On the eve of her marriage to the Marquis of Staines in 1909, Edwardian music hall star Harriet Green performs a farewell show at the Tivoli. During the after show party, Harriet's understudy Maudie becomes engaged to Lord Shropshire. Harriet is called away from the celebrations by an alarming message. Her former lover George Tredwell has heard about her forthcoming marriage and demands money in return for keeping Harriet's secret: she has an illegitimate daughter. Harriet shuns this blackmail attempt but decides that she must leave the country to avoid the scandal George threatens to uncover. She leaves their daughter, also called Harriet, in the care of her trusted dresser, Hawkie.
1934. Young Harriet attends an audition for a new stage musical directed by Leslie Benn, who performed with her mother at the Tivoli. Leslie sacks Tommy Thompson, a publicity man, after bad press about the show's leading lady. On leaving the theatre, Tommy bumps into Harriet, who has failed to make the chorus. They meet again later at Pryde's theatrical agency. Tommy and Harriet are alone in the waiting room when Maudie comes out of Pryde's office. She is shocked to see Harriet and realises that she must be the daughter of her old friend. Tommy persuades Harriet to appear on stage pretending to be her own mother. When Leslie sees Harriet perform 'A Little Springtime In Your Heart' dressed in Edwardian style, he agrees to the idea of promoting Harriet as the star who has never aged.
Maudie and Hawkie train the young Harriet in the mannerisms and performance style of her mother, and on Harriet's opening night the audience are impressed by the youthful figure and supple dancing of the star they remember from the Edwardian era. Harriet sings 'A Little Springtime in Your Heart', performs a Charleston, appears in a futuristic chorus number and dances a Polka. The show is a great success and journalists clamour to meet and speak with the youthful Harriet after the show. The Marquis of Staines suddenly arrives and Maudie, Tommy and Leslie fear that their deception will be revealed. The Marquis seems to be as duped as everyone else by Harriet's performance and assumes that publicity man Tommy is Harriet's son.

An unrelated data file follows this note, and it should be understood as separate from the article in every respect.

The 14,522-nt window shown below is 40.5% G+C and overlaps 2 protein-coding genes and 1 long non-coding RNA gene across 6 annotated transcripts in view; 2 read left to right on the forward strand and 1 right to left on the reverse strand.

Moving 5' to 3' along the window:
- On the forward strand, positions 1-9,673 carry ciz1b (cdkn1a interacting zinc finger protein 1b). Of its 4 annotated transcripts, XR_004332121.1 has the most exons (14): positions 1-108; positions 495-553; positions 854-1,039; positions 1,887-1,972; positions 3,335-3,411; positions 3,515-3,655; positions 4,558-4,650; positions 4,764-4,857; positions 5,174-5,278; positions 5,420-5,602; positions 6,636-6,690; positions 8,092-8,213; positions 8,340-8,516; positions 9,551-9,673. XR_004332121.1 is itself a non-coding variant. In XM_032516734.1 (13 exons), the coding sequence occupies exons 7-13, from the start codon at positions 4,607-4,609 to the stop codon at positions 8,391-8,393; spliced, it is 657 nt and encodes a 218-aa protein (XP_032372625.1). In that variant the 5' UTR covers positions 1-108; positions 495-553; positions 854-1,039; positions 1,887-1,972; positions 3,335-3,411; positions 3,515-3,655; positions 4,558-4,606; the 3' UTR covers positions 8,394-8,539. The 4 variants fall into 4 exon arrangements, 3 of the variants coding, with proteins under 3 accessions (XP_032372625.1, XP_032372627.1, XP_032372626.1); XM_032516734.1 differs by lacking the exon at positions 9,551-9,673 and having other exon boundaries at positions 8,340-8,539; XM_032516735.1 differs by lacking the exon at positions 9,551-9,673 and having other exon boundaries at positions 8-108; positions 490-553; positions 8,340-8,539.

The father young Harriet has never known arrives and threatens to reveal the truth behind her grand deception. Tommy gives him £200 to keep him quiet. Tommy and Harriet begin to perform as 'Harriet Green & Son' but it becomes increasingly difficult to keep up the pretence, and after an argument Harriet decides to accept a marriage proposal from the Marquis of Staines. An iciness creeps into her relationship with Tommy, heightened by the fact that the Marquis sets 'mother and son' up in a plush house until the time comes for him and Harriet to marry. This compromising situation intensifies the young couples' feelings for each other, and as Harriet sings 'Dancing on the Ceiling' it is obvious that they have fallen in love.
On the opening night of Harriet's new show, the Marquis admits that he was aware of her deception all along. Tired of pretending to be much older than her years, Harriet goes on stage tearing off her costume and performing a frenetic tap dance. The audience begin to boo and hiss as she rips off her grey wig and they realise she is a fraud. Leslie and Tommy come on stage to beg the audience to give the young Harriet a chance to be a star, just like her mother, and Harriet is brought back on stage to tumultuous applause.
Despite the forgiving nature of the audience, Harriet still ends up in court, accused of defrauding the public. Singing along beautifully to a recording of her mother performing 'A Little Springtime in Your Heart', Harriet charms the judge and jury and is found innocent. Resuming her stage career, Harriet performs 'Over My Shoulder' and 'A Little Springtime in Your Heart' on a revolving stage with Tommy, Leslie and chorus girls. Tommy kisses Harriet's hand; she now wears a wedding ring.